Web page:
Bolgatanga, May 18, GNA – Participants at a policy dialogue forum, organized by SEND-Ghana, an advocacy NGO in the Bolgatanga Municipal, have cited lack of public education as one of the major factors accounting for corruption in the country.
The Policy Dialogue forum disseminated the findings of a Survey Report on Knowledge, Perception and Experiences of Corruption in the Bolgatanga Municipal.
The Survey Report forms part of the Accountable Democratic Institutions and Systems Strengthening (ADISS) project being implemented by the Ghana Integrity Initiative Consortium, comprising SEND-Ghana , Ghana Integrity Initiative(GII) and the Ghana Anti-Corruption Coalition (GACC) with funding from the United States Agency for International Development(USAID) in 50 Districts/Municipals across the country.
The stakeholders were senior staff from the Commission on Human Rights and Administrative Justice (CHRAJ), the Police, the National Commission for Civic Education, representatives of political parties, the District Assembly, Persons with Disability, Civil Society Organizations and traditional and religious leaders.
They said there is huge information and knowledge gap among many citizens on fighting corruption in the society and many people who were entrusted with responsibilities to discharge services to the people exploited them especially when they did not know or insist on their rights.
Another major issue identified at the forum was that many citizens did not know the appropriate quarters to report- on issues relating to corrupt practices.
Mr Augustus Atibilla, a Senior Principal Investigator of CHRAJ, said lack of knowledge and ignorance constituted a major challenge to corruption.
He called for an intensive public education to empower the citizens to know their rights and responsibilities in accessing public services.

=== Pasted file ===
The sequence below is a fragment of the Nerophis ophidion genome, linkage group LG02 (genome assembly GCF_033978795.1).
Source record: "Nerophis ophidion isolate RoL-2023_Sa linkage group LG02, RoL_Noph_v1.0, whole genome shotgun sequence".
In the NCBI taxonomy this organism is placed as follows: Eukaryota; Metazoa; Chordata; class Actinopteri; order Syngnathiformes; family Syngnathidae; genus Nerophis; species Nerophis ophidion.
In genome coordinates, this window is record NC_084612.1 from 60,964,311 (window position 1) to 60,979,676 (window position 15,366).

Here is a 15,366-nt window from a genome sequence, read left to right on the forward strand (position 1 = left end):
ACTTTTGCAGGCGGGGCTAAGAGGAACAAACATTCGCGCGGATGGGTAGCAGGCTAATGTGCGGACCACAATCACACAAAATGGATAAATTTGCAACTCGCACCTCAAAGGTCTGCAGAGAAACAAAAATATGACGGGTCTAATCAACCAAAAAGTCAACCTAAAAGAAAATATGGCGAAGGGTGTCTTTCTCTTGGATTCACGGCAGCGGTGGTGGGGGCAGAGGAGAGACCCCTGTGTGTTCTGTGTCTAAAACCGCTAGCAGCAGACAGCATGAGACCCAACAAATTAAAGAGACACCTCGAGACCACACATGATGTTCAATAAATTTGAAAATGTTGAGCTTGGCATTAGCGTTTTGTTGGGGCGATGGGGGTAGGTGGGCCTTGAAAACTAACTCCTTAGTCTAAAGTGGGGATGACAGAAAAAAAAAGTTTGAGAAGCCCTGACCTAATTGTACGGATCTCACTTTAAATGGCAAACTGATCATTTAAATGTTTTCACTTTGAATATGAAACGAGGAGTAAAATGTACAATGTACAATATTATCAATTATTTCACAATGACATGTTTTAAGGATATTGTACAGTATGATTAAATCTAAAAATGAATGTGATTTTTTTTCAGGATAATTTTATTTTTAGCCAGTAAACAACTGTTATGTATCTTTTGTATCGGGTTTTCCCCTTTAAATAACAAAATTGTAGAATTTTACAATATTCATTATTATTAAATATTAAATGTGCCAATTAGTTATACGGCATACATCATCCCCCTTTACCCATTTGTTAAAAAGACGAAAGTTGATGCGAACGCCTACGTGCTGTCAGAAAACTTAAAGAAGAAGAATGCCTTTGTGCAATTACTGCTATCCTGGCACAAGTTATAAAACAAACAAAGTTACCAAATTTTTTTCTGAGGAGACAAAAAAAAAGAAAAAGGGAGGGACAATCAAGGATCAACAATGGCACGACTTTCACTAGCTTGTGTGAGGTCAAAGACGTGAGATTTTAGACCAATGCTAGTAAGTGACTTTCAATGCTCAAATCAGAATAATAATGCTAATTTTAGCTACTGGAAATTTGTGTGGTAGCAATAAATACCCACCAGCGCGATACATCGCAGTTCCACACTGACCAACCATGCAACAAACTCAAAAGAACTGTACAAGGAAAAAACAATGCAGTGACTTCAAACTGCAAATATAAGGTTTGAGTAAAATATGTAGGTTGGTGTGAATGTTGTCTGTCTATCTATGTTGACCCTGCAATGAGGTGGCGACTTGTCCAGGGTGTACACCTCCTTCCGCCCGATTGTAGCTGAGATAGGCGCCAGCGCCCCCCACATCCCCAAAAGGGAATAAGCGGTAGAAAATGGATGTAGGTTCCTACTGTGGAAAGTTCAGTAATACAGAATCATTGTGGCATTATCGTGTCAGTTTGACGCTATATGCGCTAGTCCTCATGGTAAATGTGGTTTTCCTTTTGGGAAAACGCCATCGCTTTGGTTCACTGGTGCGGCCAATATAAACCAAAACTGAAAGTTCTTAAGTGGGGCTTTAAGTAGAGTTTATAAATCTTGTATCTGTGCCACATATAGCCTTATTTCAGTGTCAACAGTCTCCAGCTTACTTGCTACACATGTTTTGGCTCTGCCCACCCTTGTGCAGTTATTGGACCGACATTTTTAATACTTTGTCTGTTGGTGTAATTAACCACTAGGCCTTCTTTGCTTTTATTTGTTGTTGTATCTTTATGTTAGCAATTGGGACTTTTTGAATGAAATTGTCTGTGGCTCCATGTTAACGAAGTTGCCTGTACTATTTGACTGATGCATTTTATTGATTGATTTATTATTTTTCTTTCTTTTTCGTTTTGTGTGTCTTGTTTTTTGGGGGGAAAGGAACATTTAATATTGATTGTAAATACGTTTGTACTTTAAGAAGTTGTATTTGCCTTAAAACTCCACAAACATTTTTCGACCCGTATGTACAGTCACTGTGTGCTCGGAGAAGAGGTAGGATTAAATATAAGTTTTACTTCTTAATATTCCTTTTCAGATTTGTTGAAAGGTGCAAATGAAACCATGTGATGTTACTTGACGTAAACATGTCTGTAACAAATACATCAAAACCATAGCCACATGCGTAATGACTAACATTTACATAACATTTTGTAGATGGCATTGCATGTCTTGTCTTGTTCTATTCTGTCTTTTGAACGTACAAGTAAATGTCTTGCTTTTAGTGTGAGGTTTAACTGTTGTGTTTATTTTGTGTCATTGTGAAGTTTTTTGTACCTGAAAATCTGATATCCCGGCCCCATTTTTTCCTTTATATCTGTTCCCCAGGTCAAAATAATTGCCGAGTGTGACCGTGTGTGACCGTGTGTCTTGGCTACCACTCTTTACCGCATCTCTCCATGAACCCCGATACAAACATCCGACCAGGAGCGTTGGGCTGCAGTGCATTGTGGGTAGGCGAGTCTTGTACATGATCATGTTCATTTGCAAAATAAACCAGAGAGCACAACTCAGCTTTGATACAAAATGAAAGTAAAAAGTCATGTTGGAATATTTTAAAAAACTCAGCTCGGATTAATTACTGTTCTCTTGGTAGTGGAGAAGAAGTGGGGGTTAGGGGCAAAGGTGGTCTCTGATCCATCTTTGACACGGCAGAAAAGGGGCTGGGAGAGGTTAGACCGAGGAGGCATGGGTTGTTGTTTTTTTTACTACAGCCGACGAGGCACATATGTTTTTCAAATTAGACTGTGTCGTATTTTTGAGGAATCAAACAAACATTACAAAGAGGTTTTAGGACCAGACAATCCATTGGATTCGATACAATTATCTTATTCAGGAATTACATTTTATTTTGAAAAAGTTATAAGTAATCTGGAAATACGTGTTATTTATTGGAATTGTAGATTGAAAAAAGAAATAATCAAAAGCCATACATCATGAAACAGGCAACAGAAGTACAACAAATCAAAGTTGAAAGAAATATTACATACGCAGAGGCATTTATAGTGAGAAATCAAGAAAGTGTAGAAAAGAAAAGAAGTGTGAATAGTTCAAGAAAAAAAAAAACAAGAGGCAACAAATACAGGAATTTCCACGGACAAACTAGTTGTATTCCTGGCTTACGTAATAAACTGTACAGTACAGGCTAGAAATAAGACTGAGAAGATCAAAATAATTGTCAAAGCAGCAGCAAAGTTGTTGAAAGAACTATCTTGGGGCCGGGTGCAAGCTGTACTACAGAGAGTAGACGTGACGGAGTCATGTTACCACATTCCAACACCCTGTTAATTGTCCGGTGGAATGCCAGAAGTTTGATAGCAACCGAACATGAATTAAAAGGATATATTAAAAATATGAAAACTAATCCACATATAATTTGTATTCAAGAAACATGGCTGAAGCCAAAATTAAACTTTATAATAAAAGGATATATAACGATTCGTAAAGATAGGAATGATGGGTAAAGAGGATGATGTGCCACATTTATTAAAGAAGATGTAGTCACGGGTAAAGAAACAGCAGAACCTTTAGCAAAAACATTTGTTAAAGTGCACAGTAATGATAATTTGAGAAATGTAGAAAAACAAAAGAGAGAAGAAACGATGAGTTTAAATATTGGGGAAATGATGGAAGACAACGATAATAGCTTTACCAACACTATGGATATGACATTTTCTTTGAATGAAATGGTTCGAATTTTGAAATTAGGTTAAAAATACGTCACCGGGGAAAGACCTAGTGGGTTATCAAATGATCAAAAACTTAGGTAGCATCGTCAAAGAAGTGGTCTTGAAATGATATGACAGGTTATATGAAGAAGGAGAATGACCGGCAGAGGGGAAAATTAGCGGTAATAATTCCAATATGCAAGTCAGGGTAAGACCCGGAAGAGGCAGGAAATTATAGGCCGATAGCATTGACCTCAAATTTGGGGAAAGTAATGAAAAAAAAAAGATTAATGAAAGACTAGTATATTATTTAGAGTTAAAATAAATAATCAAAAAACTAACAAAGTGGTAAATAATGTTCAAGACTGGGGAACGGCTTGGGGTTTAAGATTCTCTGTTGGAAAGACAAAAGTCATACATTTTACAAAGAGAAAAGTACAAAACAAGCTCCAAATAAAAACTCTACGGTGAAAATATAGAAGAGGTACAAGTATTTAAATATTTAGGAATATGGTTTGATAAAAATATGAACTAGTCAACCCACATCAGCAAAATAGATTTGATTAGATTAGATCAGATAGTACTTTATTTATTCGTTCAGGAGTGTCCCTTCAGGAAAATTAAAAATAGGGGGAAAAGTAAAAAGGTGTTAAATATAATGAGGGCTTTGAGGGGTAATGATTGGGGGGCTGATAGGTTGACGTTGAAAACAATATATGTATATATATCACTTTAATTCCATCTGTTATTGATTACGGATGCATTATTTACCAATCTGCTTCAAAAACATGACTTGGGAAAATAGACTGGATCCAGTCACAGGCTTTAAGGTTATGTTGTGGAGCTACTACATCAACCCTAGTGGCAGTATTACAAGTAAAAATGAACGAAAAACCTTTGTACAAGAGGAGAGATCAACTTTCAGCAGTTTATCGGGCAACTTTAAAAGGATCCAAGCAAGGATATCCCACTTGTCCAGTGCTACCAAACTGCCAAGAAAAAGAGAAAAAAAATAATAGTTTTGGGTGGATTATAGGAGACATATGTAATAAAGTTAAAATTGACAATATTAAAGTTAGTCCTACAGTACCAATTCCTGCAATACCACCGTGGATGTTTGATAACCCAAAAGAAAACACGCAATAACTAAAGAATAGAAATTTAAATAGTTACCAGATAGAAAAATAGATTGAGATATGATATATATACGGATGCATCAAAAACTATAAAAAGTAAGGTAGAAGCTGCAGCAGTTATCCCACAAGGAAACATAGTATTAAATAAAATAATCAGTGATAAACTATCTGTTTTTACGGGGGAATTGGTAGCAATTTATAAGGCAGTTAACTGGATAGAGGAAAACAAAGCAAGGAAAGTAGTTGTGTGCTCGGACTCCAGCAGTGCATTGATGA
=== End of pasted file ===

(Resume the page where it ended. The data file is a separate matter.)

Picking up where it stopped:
Chief Inspector Adnan Mohammed of the Bolgatanga Municipal Police Command, cited instances where some citizens were made to pay money to some police officers in order to seek police bail which could have been avoided if the people knew the right thing to do.
Mr Mawule Agbenu, a Civic Education Officer of the NCCE, called on citizens to do what was expected of them so as to avoid paying bribes.
In a bid to help fight corruption, the stakeholders pledged to undertake intensive public education efforts to educate the citizens on their rights and responsibilities.
Mr Gregory Tiigah, a Senior Programme Officer of SEND-Ghana, said the project which is in its third year, sought to renew and build upon on-going efforts and to also increase the capacities of anti-corruption CSOs.
He said the objective of the Policy Dialogue was to share the findings of the survey report with the stakeholders, elicit their views and commitments on how to address issues raised in the report as well as develop an appropriate action plan.
Whilst majority of the respondents in the Municipality identified bribery, fraud, nepotism, favouritism, extortion, conflict of interest and illegal contribution as forms of corruption, three- quarters of the respondents did not see facilitation fees which people pay to public service providers to facilitate their work as a corrupt practice.